For reasons that aren't really clear, Jim Romenesko's bosses at the Poynter Institute have put up a long post making it sound as if they just discovered some issue with the way Romenesko has posted through the years: aggregating the language used by original sources, always with attribution to those sources. The post by Poynter's Julie Moos makes clear that 1) no one Romenesko quotes has ever complained, 2) his practice does not violate Poynter's written policies, but might run afoul of unwritten understandings in the office, and 3) apparently a lot of people she consulted within Poynter don't see any issue at all. I don't either. Moos writes as if she's got some quandary on her hands, and almost laughingly credits a "sharp-eyed" editor at CJR for pointing out the issue. They now plan to pre-edit Romemesko posts and put quotes around the parts of his summaries that use language from the media outlet he's aggregating — not that anyone apparently ever felt misled. Romenesko, by the way, has been aggregating in exactly this way for Poynter for a decade.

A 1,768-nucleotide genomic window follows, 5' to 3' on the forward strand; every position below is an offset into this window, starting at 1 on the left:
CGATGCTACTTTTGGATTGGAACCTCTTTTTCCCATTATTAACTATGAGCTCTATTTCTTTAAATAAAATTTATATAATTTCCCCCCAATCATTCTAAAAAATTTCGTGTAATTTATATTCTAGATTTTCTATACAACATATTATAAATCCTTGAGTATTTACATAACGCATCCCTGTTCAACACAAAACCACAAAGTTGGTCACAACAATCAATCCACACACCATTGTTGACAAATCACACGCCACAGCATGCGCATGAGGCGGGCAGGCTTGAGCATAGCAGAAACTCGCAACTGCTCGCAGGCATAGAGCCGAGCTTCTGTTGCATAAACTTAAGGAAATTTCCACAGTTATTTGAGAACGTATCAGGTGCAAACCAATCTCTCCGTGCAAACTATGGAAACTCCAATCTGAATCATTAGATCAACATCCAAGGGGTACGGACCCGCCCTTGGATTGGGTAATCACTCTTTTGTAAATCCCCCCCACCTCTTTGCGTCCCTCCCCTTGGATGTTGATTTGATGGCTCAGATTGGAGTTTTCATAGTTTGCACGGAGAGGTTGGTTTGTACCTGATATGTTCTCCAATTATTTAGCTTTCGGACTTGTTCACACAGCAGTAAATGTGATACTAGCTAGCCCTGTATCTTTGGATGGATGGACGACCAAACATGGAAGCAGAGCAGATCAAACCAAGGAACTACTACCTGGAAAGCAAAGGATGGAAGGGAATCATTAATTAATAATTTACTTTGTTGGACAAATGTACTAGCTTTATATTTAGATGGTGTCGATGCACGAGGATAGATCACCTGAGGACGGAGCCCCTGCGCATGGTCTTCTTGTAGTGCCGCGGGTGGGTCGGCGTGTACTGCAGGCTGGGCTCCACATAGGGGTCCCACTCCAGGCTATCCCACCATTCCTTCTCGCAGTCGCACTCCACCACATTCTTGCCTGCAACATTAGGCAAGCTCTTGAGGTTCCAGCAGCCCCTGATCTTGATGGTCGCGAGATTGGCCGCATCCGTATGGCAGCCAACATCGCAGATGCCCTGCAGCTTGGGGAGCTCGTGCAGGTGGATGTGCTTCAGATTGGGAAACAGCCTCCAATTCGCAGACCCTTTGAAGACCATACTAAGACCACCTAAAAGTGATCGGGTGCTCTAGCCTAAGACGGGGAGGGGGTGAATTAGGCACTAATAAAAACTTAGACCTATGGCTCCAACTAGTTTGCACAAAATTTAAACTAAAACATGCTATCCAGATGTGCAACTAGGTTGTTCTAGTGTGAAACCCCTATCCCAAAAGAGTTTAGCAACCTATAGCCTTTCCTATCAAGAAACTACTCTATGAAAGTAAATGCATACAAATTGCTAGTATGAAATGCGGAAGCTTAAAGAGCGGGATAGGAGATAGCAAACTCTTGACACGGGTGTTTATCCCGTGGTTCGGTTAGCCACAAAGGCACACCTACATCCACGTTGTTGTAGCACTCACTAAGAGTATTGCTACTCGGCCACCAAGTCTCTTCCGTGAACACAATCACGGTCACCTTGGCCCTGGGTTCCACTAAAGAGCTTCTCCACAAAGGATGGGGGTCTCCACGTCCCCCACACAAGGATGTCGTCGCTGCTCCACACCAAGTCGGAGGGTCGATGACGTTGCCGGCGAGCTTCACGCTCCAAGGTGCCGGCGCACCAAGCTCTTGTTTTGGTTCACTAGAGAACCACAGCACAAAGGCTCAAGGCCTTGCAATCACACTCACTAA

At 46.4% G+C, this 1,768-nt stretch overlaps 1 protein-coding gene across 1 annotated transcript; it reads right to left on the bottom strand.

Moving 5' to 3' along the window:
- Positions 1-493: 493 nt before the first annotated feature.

* Now Romenesko resigns: Somebody should probably go from Poynter over this train wreck, but it's not Jim Romenesko. "Nothingburger," says Time's critic James Poniewozik of the attribution issue that Poynter thinks it has.